THE Milford Haven fishing history is steeped in memories, and inevitably it has had its fair share of highs and lows, good times and bad, joys and sorrows.

This week's TRM is unique in reminding us all of one particular low. In his own words, recalled in a heartfelt letter, here is…"WHAT I REMEMBER ABOUT THE LOSS OF THE M T MILFORD VISCOUNT. By Skipper H. L. Thompson...'Milford Knight'

"The Milford Viscount was launched on April 4, 1948.

“On April 4...1950…my wife and me, and the chairman's directors, were at Selby for the launching of the Milford Knight. At the launching speech, Mr Lewis Cochrane, the builders chairman, made a speech, which I was to think about several years after. His words were..'It is two years to the day that we launched the Milford Viscount, and I sincerely hope this ship will be as lucky as the Milford Viscount has been’.

“Little did we all know that the Viscount, at that moment, was laying at the bottom of the Atlantic Ocean, as later she was presumed lost on, or about, the 1st or 2nd April.

“Well, we all arrived home at Milford Haven on the Saturday night.

“I was at a silver wedding party, the skipper of the Milford Viscount's wife, Alex Smith was there. I said to her 'I thought Alex would have been here’.

“She remarked…'No…he could not come for the weekend, he will be here tomorrow, Sunday’.

“I said…'Have you heard from him?' She said…'No’.

“Well, on the Monday I said to Mr Ward, who was the managing director of the firm, that I thought Alex would have landed on the Monday. He told me that he had no news from the ship, but no doubt his wireless had broken down, which very often happened in them days.

“Well, I must admit I was very concerned in my mind, but I never said so.

“On the Tuesday, still no news, or Wednesday and Thursday. Messages were now being sent to the fleet, to hear if any ship had seen her, or heard her on the air.

“But nobody had heard or seen her for several days.

“Apparently, the Settsu Skipper N Brown, was the last ship to see her fishing in the deep waters off the Porcupine Bank area. The weather was then coming on very bad. Well, after this there was no news. The Milford trawlers and Swansea ships decided to start a search, Skipper A Saunders in the Milford Duke took charge.

“All fishing was abandoned for the time. They searched over a very wide area. At night, Skipper Saunders asked for complete wireless silence for about 10 minutes, so he could call the Viscount, as they thought he was drifting, and the transmitter was out of action. It was very pathetic to hear Albert calling…'Can you hear me Alex? If you can't speak, make a noise so we can hear you’.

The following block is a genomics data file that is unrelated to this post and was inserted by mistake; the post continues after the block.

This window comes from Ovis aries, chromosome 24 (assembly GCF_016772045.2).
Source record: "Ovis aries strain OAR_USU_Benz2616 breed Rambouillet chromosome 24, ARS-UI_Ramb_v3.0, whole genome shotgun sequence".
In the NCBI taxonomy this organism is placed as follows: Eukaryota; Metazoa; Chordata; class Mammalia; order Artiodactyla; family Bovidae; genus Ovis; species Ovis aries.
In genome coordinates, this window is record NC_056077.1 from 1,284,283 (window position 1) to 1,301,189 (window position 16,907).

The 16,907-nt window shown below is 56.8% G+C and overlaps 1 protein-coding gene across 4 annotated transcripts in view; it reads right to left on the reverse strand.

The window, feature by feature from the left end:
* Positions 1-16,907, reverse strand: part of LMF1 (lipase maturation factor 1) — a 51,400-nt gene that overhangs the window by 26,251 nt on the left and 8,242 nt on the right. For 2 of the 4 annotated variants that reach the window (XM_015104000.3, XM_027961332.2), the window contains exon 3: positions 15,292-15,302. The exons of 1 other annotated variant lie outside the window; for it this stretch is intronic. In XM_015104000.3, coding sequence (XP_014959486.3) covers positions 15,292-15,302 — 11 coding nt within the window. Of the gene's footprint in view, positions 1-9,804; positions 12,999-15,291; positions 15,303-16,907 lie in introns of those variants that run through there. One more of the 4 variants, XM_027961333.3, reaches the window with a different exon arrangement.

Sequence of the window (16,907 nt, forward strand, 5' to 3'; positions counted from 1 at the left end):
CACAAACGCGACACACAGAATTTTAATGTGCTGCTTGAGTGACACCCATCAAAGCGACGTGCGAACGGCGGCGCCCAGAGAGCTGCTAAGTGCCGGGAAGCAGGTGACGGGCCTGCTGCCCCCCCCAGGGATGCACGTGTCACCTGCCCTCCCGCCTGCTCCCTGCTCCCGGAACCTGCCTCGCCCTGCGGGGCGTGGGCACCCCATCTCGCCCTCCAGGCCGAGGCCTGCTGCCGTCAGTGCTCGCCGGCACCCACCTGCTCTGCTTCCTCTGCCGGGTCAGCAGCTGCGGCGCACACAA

“This went on several nights, but no sound. I well remember one night, a certain skipper would not get off the air…they just kept talking about nothing in particular. Well, knowing Skipper Saunders, I thought I am sure he will be telling them gentlemen off when they decide to finish their story. Well he did get in touch, he told them off in a very nice way, and finished off by saying…'To both of you, I only hope that you will never be in the same position as this ship who we are trying to find'.

“Needless to say I believe one of their own ships told them, too, what he thought of them.

“Now ashore at Milford Haven, people began to worry. Messages keep coming in from far and near to say that they had heard the Viscount on their sets. Well some were too fantastic for words.

“I will just quote a few positions…in the ice off Greenland…off position was near Coventry by the Longitude and Latitude. Nearly everyone varied. Days passed, and no news, only rumours.

“By this time, the press had got to work. Mr Ward did not have a minute’s rest, in fact, he came one night to stay at our house to try and get a little rest. But we were about all night with our phone going all the time. I can picture it now, with a big chart spread all over the floor, and listening to the wireless to the ships on the search, my wife ferrying coffee all night, so no sleep was had by anybody.